9. The High Court has not found it possible to place reliance on the version of the other prosecution witnesses that all the 25 accused named by them participated in the crime. Reasons for that view have been mentioned in the judgment. Those witnesses were members of the opposite faction, and their testimony has to be examined carefully. The statements of those witnesses are quite similar, and it will be sufficient to refer to the statement of P.W. 4 who has deposed about the strained relations leading upto the last incident and has given all the details about it. He has stated that while they were sitting in the verandah of the house of Subbi Reddy at about 4 p.m. on the day of the incident, the deceased came and told them that he and Anjaneyulureddi were beaten by A-6 and others in Simhadripuram and that P.W. 5 also came running and stated that he was chased by the people of the party of A-1. The witness has further stated that all of them then went up the terrance of Subbi Reddy's house and that he and Rangareddigari Viswanathareddy 'called the people of the party of A-1' after going to the top of the house and the accused also came to the terrace of the house of Reddigari Ramireddy and Somireddy P.W. 5 has stated that 'then P.W. 4 and Rangareddigari Viswanatha Reddy went a little forward to the terrance of Rachamalla Krishna Reddy and cried out whoever was prepared to fight should (could) come' and 'then all the accused herein and Lakshmi Reddy and Narasimha Reddy who are now dead went upto the terrace of Reddigari Ramireddy.' It is therefore quite clear that the party of the accused did not go to their terrace of their own accord for committing any offence. It is true that A-2, A-4, A-6 and A-9 were armed with guns and fired them some time thereafter, but there is nothing in the testimony of P.Ws. 1, 2 and 3 to show that they did so in pursuance of the common object of the other persons who were on the terrace at that time. We are mindful of the fact that under the explanation to Section 141 I.P.C, an assembly which was not unlawful when it assembled may subsequently become an unlawful assembly, but there is nothing in the testimony of the three police witnesses to show that this was so in the present case or that the other accused exhorted those who fired the guns or knew that the guns would be fired. An offence will no doubt fall within the purview of Section 149 I.P.C. even if members of the assembly knew that it was 'likely to be committed' in prosecution of their common object or if the offence was such as the members of that assembly knew to be likely to be committed in prosecution of that object. There is however nothing in the statements of the three police witnesses to prove that this was so. Section 149 I.P.C. will not therefore fasten criminal liability on the other accused.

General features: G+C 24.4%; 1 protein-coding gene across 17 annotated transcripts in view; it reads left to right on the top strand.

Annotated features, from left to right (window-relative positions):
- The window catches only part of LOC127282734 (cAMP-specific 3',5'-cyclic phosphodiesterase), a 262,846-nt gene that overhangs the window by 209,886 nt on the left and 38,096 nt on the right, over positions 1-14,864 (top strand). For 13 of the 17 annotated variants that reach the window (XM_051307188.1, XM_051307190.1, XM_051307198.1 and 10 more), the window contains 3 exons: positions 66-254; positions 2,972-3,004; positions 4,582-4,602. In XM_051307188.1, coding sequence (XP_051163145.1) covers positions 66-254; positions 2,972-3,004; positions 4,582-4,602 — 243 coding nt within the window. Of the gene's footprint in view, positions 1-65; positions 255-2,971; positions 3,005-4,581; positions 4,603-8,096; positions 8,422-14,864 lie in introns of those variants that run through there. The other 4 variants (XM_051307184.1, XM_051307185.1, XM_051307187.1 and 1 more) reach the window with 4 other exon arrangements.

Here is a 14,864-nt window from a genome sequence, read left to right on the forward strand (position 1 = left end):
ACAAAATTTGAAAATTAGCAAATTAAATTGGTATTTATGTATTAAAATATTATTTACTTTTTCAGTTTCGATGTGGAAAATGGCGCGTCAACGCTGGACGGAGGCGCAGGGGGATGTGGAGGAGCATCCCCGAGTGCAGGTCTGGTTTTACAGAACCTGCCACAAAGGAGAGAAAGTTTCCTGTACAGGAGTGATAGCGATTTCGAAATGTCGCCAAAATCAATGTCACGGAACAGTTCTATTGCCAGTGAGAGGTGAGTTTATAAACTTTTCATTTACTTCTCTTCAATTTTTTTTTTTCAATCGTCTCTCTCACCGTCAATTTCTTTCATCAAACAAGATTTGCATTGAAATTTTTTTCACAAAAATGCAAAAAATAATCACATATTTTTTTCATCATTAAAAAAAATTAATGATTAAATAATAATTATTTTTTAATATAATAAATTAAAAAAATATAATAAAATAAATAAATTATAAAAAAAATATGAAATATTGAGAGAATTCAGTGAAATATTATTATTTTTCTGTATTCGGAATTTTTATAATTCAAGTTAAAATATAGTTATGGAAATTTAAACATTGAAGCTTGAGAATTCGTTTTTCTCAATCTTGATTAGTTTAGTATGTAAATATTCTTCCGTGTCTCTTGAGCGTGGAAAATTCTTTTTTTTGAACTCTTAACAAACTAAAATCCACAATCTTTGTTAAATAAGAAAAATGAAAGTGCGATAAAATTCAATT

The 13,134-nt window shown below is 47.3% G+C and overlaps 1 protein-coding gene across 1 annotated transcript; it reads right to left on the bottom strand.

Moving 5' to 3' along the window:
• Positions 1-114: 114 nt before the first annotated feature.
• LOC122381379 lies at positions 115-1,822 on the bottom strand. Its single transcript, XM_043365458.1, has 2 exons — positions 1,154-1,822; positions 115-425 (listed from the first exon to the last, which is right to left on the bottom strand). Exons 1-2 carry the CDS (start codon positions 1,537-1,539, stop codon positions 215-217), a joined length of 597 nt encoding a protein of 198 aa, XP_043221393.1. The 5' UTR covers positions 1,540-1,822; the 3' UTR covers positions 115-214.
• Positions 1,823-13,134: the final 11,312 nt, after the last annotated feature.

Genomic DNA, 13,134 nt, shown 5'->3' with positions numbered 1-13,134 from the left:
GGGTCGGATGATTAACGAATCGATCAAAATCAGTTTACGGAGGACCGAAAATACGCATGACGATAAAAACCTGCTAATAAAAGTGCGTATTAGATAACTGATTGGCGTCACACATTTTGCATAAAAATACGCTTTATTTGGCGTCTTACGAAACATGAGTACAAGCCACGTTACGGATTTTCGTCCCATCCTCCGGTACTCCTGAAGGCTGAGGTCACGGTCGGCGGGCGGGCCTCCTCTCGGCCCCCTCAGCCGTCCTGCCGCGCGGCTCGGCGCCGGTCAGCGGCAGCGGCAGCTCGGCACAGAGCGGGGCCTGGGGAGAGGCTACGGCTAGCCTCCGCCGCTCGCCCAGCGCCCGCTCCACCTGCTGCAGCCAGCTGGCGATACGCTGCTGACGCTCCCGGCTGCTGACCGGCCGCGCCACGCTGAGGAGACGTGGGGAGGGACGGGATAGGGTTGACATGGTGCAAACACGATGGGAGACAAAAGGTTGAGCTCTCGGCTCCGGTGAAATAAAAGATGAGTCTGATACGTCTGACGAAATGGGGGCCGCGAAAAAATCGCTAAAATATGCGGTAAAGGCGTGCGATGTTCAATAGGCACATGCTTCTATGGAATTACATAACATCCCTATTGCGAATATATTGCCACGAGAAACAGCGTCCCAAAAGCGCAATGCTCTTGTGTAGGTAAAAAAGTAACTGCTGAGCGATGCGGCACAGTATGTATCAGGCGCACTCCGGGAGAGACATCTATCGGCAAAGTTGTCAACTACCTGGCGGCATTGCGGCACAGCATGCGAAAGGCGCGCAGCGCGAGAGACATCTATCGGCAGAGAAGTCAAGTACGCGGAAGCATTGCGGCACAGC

10. As has been stated, the High Court has invoked Section 151 I.P.C. for convicting the other accused Under Section 149 I.P.C. and has made a reference to the warning which was given by the policemen at the time of the incident. Section 151 will however be attracted only if there was evidence to show that the assembly had been 'lawfully commanded to disperse.' But there is nothing in the statements of the three police witnesses to show that they gave any such command. They have merely stated that they warned the two factions who were pelting stones, and none of them has stated that any command for dispersal was given by any of them. The High Court therefore erred in invoking Section 151 I.P.C. for the purpose of convicting the other accused with the aid of Section 149 I.P.C.
11. It would thus appear that there is no reliable evidence to prove that the accused assembled at the terrace of Reddigari Ramireddy's house for the purpose of committing any offence. On the other hand, it has been established from the statements of P.Ws. 4 and 5 that they went there on their aggressive call. There is also no evidence to show that the other members of the assembly knew that those who were armed with guns were likely to use them or that they exhorted or encouraged the firing. The version regarding their being armed with spears cannot be accepted as it has not been mentioned in the first information report. Moreover, as has been pointed out, spears could not possibly have been used because of the intervening distance and it is a fact that no injury was inflicted on anyone with these weapons. The distance which separated the two parties was so considerable that even stones did not hit anyone. We are therefore unable to uphold the conviction of the other accused with the aid of Section 149 I.P.C. and they deserve to be acquitted.
12. In the result the appeal fails in so far as the conviction and sentences of appellants A-4, A-6 and A-9 are concerned, but it is allowed in respect of the other eight appellants and they are acquitted of the offences of which they have been convicted and sentenced by the High Court. They are in jail and shall be released forthwith.